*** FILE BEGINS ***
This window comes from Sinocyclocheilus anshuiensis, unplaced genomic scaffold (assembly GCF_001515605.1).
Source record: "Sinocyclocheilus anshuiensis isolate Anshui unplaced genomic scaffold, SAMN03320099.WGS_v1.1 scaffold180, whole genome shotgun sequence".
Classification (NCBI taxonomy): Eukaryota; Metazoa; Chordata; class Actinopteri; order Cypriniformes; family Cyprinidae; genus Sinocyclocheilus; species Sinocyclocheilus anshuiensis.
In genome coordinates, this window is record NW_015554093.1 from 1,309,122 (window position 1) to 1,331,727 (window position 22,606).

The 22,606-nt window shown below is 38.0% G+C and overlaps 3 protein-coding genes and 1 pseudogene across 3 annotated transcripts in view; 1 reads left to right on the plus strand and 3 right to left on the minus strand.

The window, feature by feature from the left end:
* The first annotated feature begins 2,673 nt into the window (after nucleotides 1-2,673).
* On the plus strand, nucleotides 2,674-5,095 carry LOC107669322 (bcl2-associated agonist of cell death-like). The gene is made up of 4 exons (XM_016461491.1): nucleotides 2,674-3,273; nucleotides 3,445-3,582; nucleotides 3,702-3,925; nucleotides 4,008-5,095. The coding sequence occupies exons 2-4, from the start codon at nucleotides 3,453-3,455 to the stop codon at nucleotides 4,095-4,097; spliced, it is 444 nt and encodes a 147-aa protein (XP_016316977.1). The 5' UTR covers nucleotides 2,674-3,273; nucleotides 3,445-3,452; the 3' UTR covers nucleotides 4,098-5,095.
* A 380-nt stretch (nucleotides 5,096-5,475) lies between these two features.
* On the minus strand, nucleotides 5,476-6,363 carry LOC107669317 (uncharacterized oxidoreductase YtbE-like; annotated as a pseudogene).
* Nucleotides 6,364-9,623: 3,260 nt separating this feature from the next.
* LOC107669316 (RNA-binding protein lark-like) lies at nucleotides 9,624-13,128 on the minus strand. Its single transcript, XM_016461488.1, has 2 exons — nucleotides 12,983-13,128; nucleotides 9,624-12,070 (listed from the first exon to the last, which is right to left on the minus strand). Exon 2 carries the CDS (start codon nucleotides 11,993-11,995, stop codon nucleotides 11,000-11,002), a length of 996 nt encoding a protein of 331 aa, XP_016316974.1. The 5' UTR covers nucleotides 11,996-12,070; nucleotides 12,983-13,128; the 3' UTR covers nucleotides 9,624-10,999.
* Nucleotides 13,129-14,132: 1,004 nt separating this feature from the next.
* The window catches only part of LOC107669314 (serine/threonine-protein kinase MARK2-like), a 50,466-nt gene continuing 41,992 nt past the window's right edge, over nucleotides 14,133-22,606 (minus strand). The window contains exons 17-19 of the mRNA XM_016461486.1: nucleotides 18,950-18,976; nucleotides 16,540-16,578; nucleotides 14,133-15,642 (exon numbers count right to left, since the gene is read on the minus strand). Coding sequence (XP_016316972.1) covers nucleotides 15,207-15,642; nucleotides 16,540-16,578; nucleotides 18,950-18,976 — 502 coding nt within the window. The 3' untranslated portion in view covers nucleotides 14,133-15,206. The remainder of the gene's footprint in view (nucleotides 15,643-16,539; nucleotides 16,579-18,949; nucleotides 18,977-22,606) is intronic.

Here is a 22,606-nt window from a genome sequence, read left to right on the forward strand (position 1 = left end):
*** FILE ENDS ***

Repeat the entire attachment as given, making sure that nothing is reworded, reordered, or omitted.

This window comes from Sinocyclocheilus anshuiensis, unplaced genomic scaffold (assembly GCF_001515605.1).
Source record: "Sinocyclocheilus anshuiensis isolate Anshui unplaced genomic scaffold, SAMN03320099.WGS_v1.1 scaffold180, whole genome shotgun sequence".
Classification (NCBI taxonomy): Eukaryota; Metazoa; Chordata; class Actinopteri; order Cypriniformes; family Cyprinidae; genus Sinocyclocheilus; species Sinocyclocheilus anshuiensis.
In genome coordinates, this window is record NW_015554093.1 from 1,309,122 (window position 1) to 1,331,727 (window position 22,606).

The 22,606-nt window shown below is 38.0% G+C and overlaps 3 protein-coding genes and 1 pseudogene across 3 annotated transcripts in view; 1 reads left to right on the plus strand and 3 right to left on the minus strand.

The window, feature by feature from the left end:
* The first annotated feature begins 2,673 nt into the window (after nucleotides 1-2,673).
* On the plus strand, nucleotides 2,674-5,095 carry LOC107669322 (bcl2-associated agonist of cell death-like). The gene is made up of 4 exons (XM_016461491.1): nucleotides 2,674-3,273; nucleotides 3,445-3,582; nucleotides 3,702-3,925; nucleotides 4,008-5,095. The coding sequence occupies exons 2-4, from the start codon at nucleotides 3,453-3,455 to the stop codon at nucleotides 4,095-4,097; spliced, it is 444 nt and encodes a 147-aa protein (XP_016316977.1). The 5' UTR covers nucleotides 2,674-3,273; nucleotides 3,445-3,452; the 3' UTR covers nucleotides 4,098-5,095.
* A 380-nt stretch (nucleotides 5,096-5,475) lies between these two features.
* On the minus strand, nucleotides 5,476-6,363 carry LOC107669317 (uncharacterized oxidoreductase YtbE-like; annotated as a pseudogene).
* Nucleotides 6,364-9,623: 3,260 nt separating this feature from the next.
* LOC107669316 (RNA-binding protein lark-like) lies at nucleotides 9,624-13,128 on the minus strand. Its single transcript, XM_016461488.1, has 2 exons — nucleotides 12,983-13,128; nucleotides 9,624-12,070 (listed from the first exon to the last, which is right to left on the minus strand). Exon 2 carries the CDS (start codon nucleotides 11,993-11,995, stop codon nucleotides 11,000-11,002), a length of 996 nt encoding a protein of 331 aa, XP_016316974.1. The 5' UTR covers nucleotides 11,996-12,070; nucleotides 12,983-13,128; the 3' UTR covers nucleotides 9,624-10,999.
* Nucleotides 13,129-14,132: 1,004 nt separating this feature from the next.
* The window catches only part of LOC107669314 (serine/threonine-protein kinase MARK2-like), a 50,466-nt gene continuing 41,992 nt past the window's right edge, over nucleotides 14,133-22,606 (minus strand). The window contains exons 17-19 of the mRNA XM_016461486.1: nucleotides 18,950-18,976; nucleotides 16,540-16,578; nucleotides 14,133-15,642 (exon numbers count right to left, since the gene is read on the minus strand). Coding sequence (XP_016316972.1) covers nucleotides 15,207-15,642; nucleotides 16,540-16,578; nucleotides 18,950-18,976 — 502 coding nt within the window. The 3' untranslated portion in view covers nucleotides 14,133-15,206. The remainder of the gene's footprint in view (nucleotides 15,643-16,539; nucleotides 16,579-18,949; nucleotides 18,977-22,606) is intronic.

Here is a 22,606-nt window from a genome sequence, read left to right on the forward strand (position 1 = left end):